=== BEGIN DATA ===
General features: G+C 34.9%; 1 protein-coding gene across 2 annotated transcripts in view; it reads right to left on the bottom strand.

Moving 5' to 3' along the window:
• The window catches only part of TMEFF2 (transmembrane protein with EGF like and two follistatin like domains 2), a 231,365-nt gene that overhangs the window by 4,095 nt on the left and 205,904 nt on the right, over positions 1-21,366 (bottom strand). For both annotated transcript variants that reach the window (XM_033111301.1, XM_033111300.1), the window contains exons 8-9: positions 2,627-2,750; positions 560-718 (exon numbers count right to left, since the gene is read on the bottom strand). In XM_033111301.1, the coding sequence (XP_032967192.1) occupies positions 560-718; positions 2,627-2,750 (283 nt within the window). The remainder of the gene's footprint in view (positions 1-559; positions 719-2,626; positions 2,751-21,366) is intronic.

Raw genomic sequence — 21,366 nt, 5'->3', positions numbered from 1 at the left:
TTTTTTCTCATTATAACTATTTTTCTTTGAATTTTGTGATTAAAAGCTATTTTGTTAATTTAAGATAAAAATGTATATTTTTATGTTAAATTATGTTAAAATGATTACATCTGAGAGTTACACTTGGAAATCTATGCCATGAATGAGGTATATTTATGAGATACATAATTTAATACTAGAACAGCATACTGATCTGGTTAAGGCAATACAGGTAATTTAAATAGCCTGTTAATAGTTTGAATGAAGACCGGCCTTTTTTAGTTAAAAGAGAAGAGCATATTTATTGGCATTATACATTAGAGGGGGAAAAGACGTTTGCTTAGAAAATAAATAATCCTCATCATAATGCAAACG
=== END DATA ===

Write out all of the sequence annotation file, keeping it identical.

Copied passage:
General features: G+C 34.9%; 1 protein-coding gene across 2 annotated transcripts in view; it reads right to left on the bottom strand.

Moving 5' to 3' along the window:
• The window catches only part of TMEFF2 (transmembrane protein with EGF like and two follistatin like domains 2), a 231,365-nt gene that overhangs the window by 4,095 nt on the left and 205,904 nt on the right, over positions 1-21,366 (bottom strand). For both annotated transcript variants that reach the window (XM_033111301.1, XM_033111300.1), the window contains exons 8-9: positions 2,627-2,750; positions 560-718 (exon numbers count right to left, since the gene is read on the bottom strand). In XM_033111301.1, the coding sequence (XP_032967192.1) occupies positions 560-718; positions 2,627-2,750 (283 nt within the window). The remainder of the gene's footprint in view (positions 1-559; positions 719-2,626; positions 2,751-21,366) is intronic.

Raw genomic sequence — 21,366 nt, 5'->3', positions numbered from 1 at the left:
TTTTTTCTCATTATAACTATTTTTCTTTGAATTTTGTGATTAAAAGCTATTTTGTTAATTTAAGATAAAAATGTATATTTTTATGTTAAATTATGTTAAAATGATTACATCTGAGAGTTACACTTGGAAATCTATGCCATGAATGAGGTATATTTATGAGATACATAATTTAATACTAGAACAGCATACTGATCTGGTTAAGGCAATACAGGTAATTTAAATAGCCTGTTAATAGTTTGAATGAAGACCGGCCTTTTTTAGTTAAAAGAGAAGAGCATATTTATTGGCATTATACATTAGAGGGGGAAAAGACGTTTGCTTAGAAAATAAATAATCCTCATCATAATGCAAACG